Perioperative Hypercoagulability in Free Flap Reconstructions Performed for Intracranial Tumors

Gabriela L. Lilly, Larissa Sweeny, Nicole Santucci, Steven Cannady, Ariel Frost, Vincent Anagnos, Joseph Curry, Emily Sagalow, Cecilia Freeman, Sidharth V. Puram, Patrik Pipkorn, Allison Slijepcevic, Andrew Fuson, Caroline Bonaventure, Mark K. Wax

Research output: Contribution to journalArticlepeer-review


Objective(s): Patients with intracranial tumors have a higher risk of thromboembolic events. This risk increases at the time of surgical intervention. We have noted an anecdotal increase in perioperative flap thrombosis in patients undergoing free tissue transfer for intracranial tumor resection. This study aims to formally evaluate this risk. Methods: A multi-institutional retrospective chart review was performed of patients who underwent free tissue transfer for scalp/cranial reconstruction. Perioperative thrombosis and free flap outcomes were evaluated. Results: The 209 patients who underwent 246 free tissue transfers were included in the study. The 28 free flap scalp reconstructions were associated with intracranial tumors, 19 were performed following composite cranial resections with associated dural resection/reconstruction, and 199 were performed in the absence of intracranial tumors (control group). There was a significantly higher incidence of perioperative flap thrombosis in the intracranial tumor group (11/28, 39%) when compared to controls (38/199, 19%) (p = 0.0287). This was not seen when scalp tumors extended to the dura alone (4/19, 21%, p = 0.83). Therapeutic anticoagulation used for perioperative thrombosis (defined as intraoperative or in the immediate postoperative phase up to 5 days) was associated with a lower risk of flap failure, although this was not statistically significant (p = 0.148). Flap survival rates were equivalent between flaps performed for intracranial pathology (93.3%) and controls (95%). Conclusion: There is an increase in perioperative flap thrombosis in patients with intracranial tumors undergoing free tissue scalp reconstruction. Anticoagulation appears to mitigate this risk. Level of Evidence: This recommendation is based on level 3 evidence (retrospective case–control studies, systematic review of retrospective studies, and case reports) Laryngoscope, 133:1103–1109, 2023.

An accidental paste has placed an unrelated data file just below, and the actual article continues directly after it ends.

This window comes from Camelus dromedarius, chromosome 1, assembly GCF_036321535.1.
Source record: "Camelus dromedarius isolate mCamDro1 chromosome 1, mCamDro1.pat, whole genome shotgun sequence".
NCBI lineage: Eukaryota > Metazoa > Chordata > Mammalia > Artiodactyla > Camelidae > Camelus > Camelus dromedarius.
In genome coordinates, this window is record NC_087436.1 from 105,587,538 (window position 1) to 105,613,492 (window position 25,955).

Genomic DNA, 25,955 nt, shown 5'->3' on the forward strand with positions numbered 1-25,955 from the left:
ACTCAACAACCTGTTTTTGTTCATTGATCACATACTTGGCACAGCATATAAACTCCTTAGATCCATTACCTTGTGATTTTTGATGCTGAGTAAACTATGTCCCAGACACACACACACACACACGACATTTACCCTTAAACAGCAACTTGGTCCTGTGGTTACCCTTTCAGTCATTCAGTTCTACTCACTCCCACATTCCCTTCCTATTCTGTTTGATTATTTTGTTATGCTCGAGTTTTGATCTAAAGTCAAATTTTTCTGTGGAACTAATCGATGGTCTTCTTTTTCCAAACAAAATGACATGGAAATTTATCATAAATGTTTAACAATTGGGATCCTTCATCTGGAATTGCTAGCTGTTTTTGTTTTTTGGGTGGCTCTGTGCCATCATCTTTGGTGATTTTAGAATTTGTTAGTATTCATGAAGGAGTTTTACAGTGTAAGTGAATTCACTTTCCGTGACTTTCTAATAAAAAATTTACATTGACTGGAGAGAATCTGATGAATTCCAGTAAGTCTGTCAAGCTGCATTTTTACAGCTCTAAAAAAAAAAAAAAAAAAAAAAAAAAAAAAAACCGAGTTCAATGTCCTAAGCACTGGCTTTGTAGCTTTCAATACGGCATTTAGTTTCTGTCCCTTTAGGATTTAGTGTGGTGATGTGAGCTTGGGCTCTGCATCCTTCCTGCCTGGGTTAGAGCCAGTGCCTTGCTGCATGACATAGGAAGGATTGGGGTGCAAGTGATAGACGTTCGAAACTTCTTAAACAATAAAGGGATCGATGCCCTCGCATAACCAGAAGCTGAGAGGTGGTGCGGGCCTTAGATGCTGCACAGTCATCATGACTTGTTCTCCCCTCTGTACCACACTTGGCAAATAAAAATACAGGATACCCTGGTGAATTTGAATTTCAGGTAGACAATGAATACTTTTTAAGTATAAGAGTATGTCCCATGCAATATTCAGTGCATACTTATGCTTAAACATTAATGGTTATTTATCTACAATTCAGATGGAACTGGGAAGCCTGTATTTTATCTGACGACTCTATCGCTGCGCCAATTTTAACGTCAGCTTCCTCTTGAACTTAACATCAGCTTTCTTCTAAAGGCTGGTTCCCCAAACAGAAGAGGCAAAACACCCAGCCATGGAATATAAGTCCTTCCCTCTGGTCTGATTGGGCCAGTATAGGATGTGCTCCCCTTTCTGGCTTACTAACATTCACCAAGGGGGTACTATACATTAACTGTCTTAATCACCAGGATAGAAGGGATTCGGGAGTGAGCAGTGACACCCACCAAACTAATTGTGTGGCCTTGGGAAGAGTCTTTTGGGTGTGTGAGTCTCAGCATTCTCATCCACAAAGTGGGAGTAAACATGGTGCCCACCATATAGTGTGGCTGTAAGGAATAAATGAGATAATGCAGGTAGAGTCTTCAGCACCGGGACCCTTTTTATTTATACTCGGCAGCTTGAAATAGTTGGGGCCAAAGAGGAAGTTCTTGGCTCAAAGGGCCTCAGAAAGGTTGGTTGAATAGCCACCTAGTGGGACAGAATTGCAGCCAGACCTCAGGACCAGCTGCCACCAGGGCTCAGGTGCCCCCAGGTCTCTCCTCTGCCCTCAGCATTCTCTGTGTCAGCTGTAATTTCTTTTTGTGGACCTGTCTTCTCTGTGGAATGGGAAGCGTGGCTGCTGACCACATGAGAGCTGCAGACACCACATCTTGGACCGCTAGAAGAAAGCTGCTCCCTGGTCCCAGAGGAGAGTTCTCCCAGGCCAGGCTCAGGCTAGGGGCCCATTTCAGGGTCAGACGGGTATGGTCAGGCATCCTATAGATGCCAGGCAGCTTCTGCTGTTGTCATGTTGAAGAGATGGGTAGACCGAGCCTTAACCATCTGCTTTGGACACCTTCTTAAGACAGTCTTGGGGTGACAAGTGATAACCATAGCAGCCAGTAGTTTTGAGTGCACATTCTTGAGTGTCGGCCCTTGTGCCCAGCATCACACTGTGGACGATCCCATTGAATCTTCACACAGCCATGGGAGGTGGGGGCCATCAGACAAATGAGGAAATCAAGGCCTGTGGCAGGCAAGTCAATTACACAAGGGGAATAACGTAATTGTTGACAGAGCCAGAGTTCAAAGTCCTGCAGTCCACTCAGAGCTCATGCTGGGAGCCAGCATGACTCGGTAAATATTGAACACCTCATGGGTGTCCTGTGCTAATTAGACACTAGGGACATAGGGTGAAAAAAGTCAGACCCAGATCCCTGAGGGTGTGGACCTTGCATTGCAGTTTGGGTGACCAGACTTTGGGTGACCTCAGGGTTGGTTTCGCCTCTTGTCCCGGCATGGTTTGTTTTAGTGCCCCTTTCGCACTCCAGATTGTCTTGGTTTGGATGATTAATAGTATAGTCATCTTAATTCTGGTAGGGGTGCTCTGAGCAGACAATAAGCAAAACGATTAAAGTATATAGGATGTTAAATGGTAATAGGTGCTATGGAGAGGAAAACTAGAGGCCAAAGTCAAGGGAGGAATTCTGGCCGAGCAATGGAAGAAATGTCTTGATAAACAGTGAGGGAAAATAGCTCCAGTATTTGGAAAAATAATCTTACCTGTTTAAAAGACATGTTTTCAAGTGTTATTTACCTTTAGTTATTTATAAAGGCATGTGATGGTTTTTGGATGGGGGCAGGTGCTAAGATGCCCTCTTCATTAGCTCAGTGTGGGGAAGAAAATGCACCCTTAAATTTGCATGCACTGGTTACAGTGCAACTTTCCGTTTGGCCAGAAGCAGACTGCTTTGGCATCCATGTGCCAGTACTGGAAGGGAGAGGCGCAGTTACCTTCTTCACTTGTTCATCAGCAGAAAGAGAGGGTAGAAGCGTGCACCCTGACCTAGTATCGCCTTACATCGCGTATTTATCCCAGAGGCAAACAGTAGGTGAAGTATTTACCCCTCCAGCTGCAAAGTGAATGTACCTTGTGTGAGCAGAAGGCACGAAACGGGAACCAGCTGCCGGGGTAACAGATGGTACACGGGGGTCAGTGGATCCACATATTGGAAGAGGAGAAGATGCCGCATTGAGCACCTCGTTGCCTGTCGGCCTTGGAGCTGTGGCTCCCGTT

Original languageEnglish
Pages (from-to)1103-1109
Number of pages7
Issue number5
StatePublished - May 2023


  • cranioplasty
  • free tissue transfer
  • hypercoagulability
  • intracranial tumor
  • meningioma


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